There is some dispute as to exactly who said exactly what during the November 4th chair incident. The differences in detail have been resolved as set out in the above Background and Facts portion of this Award. These fact findings are drawn from uncontroverted statements (both verbal and written) by the witnesses, and from the testimony of Paul Keller, who was in the best position to see and hear what was going on without being distracted by the very events themselves. The undersigned is not persuaded by Grievant's testimony that Keller was part of a conspiracy to have Grievant fired. There is no credible evidence for that claim and Keller's credibility is not impeached. The Grievant contends that Cnare said he was taking his chair at the start of the incident, and Cnare denies saying that. To the undersigned this is not dispositive either way, other than to be accurate and thorough as to what happened. The testimony of Grievant's wife has been considered as to what she heard over the cell phone. The undersigned is persuaded that hers is not the more accurate testimony when compared to that of Keller and the written statement of Grievant. Particularly, she testified she did not hear any profanity, but did hear someone say "I'm taking your chair". Keller, who was in the room, did not hear that said by Cnare. Keller did hear Grievant mention the chair when he first returned to the room and heard both swear, Grievant several times. Additionally, Grievant testified to uttering several profanities during the incident and in his written statement wrote out several profanities that he said to Cnare during the chair incident.

Of much more importance is the fact issue of what Grievant said during the initial scuffle for the chair and, especially as he hit and jabbed Cnare with the broom handle. Again, the testimony of Keller persuades the undersigned that Grievant said the several versions to Cnare of "get out of my fucking chair or I will kick your fucking ass." Grievant wrote that he

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"was pissed." This demonstrates to large extent that Grievant was the aggressor in the entire episode. It also demonstrates that Grievant was not acting in self defense when he picked up and used, twice, a broom handle on Cnare. His stated purpose at the time was to get Cnare out of the chair. Moreover, Cnare was still seated in the chair when Grievant picked up and used the broom. Grievant could have either stayed where he was or even left the room through the door that he was right next to if he felt threatened by Cnare. Grievant contends he was hit in the mouth by Cnare and that Cnare then raised his hands toward him. But even Grievant in his written statement says he did not know if getting hit in the mouth was intentional or not on Cnare's part. And he did not know if it was with Cnare's shoulder or elbow. What is clear is that it happened as they were scuffling for the chair as the chair was being moved about in the process. After that, both Cnare and Keller say Cnare kept his hands on the chair armrests while Grievant hit Cnare with the broom. Grievant contends Cnare put his hands towards him. Keller's observations are, again, found to be the most accurate and persuasive. This all leads to the conclusion that Grievant was not threatened by Cnare and was not in a position to need to defend himself. He was not being attacked by Cnare. And, Grievant neither remained standing at the end of the table while Cnare sat, nor left the room, either of which would have ended the incident at that point. He did not go to Goetz or anyone else in management to complain about the use of the chair or about getting hit in the mouth. Instead, he picked up the broom and used it to hit Cnare to get the chair. Only then did he go to complain to Goetz.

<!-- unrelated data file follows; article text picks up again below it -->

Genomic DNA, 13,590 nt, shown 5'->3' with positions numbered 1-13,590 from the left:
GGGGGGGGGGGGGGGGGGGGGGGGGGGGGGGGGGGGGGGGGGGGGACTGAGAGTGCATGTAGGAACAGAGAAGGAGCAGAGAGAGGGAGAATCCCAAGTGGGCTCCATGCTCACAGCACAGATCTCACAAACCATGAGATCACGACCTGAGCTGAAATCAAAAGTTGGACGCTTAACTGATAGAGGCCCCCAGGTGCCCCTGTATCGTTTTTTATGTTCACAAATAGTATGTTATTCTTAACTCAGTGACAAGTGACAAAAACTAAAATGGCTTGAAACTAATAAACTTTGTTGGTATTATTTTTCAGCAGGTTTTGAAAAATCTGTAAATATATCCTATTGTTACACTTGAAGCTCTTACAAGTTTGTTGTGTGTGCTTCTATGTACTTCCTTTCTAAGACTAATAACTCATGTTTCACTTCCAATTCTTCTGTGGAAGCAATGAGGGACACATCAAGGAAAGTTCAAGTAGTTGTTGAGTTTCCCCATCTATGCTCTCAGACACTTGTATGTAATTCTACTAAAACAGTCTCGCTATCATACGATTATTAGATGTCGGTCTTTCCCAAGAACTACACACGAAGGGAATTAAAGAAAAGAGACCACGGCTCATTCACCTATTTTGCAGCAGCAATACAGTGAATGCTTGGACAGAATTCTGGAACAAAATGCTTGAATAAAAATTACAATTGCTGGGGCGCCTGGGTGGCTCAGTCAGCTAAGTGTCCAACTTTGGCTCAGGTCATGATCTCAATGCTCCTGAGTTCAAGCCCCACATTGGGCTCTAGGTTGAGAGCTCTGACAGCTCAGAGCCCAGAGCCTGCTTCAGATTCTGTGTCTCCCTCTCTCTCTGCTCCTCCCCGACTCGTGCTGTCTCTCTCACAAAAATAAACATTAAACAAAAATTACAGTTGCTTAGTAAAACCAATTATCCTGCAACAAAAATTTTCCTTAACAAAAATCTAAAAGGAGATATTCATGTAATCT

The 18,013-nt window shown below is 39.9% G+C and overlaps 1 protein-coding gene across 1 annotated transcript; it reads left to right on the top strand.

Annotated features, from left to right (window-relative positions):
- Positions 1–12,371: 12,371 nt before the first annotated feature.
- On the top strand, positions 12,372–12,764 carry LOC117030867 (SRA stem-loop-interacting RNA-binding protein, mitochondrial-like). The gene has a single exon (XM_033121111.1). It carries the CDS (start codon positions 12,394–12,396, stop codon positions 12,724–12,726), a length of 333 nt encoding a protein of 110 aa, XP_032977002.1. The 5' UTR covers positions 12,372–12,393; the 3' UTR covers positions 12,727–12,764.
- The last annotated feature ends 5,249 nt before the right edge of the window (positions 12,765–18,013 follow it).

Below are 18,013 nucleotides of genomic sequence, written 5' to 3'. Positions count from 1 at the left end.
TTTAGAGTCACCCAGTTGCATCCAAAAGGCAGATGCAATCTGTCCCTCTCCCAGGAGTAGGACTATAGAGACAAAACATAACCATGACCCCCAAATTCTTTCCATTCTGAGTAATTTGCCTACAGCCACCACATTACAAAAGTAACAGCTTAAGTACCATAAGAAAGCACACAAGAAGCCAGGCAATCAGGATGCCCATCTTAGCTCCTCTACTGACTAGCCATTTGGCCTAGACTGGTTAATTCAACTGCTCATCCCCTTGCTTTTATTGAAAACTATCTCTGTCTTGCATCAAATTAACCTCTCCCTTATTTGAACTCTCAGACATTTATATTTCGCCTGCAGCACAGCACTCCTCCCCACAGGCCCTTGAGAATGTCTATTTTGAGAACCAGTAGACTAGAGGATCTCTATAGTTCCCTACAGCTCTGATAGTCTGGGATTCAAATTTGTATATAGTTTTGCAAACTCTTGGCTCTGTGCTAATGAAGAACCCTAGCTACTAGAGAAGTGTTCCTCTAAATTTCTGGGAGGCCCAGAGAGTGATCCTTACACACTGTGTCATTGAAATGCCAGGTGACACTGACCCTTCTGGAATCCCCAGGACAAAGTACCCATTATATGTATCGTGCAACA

Cnare's taking the preferred chair used by Grievant and Grievant being hit in the mouth during a scuffle Grievant engaged in to retake the chair by force was not a provocation for Grievant's then picking up a broom, threatening and hitting Cnare with it twice, again swearing at and threatening Cnare, and later accusing him of being the mole.

The undersigned is also persuaded that the events underlying the 10/16/08 discipline are accurate as far as they are set out in the written record of that verbal warning and as testified to by Goetz. That discipline may have been the subject of a grievance, but it remains the discipline of record and has not been overturned. And, again, there is no credible evidence on any conspiracy by Goetz, the other employees, or management to get rid of Grievant so that their testimony should not be believed.

Considering all of the above, the City has demonstrated conduct on the part of Grievant in which it had a disciplinary interest. These facts were essentially set out in the Termination Notice. Grievant did violate four separate work rules by his conduct on November 4th. The City has established that Grievant violated work rule D, Insubordination, by threatening, swearing at and hitting Cnare all in an intimidating manner, then accusing him of being the "mole", on November 4th after Grievant had been told to cease intimidating employees as part of the 10.16/08 discipline. Grievant violated work rule G, fighting, threatening, or engaging in disorderly conduct, by the threat to Cnare that he would "kick you fucking ass" and hitting him with a broom, then calling him the "mole" on November 4th. Grievant violated work rule H, Harassment of any kind, by calling Cnare the "mole" on November 4th after the 10/16/08 warning, and also violated that rule earlier by having previously told Cnare